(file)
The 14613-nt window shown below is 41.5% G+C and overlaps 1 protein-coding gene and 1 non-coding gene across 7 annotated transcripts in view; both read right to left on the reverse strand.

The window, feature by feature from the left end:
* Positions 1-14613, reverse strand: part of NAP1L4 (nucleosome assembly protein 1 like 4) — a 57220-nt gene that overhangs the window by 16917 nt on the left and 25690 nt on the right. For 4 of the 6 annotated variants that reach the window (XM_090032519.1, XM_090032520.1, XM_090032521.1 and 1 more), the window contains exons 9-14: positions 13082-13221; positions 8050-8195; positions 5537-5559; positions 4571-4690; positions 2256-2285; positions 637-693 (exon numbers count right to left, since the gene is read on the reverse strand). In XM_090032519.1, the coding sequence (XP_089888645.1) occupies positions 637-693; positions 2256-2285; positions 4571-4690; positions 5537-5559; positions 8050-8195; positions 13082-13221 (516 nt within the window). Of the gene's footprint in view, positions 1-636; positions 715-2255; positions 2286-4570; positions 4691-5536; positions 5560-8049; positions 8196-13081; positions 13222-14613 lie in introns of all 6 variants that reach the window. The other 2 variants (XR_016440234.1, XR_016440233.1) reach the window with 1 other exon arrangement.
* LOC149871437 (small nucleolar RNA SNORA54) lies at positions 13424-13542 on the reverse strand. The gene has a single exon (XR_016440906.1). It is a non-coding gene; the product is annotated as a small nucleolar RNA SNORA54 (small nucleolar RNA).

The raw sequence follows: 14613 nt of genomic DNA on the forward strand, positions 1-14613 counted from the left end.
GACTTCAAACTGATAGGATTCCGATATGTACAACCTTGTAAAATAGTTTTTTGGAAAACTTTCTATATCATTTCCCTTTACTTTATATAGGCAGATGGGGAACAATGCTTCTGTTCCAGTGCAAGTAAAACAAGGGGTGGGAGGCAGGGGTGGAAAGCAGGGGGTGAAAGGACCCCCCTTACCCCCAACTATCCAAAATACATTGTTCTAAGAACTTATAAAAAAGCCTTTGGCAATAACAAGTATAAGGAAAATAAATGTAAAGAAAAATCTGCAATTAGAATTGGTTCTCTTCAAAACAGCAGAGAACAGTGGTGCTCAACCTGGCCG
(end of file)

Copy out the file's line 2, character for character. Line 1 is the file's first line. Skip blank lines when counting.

The window, feature by feature from the left end: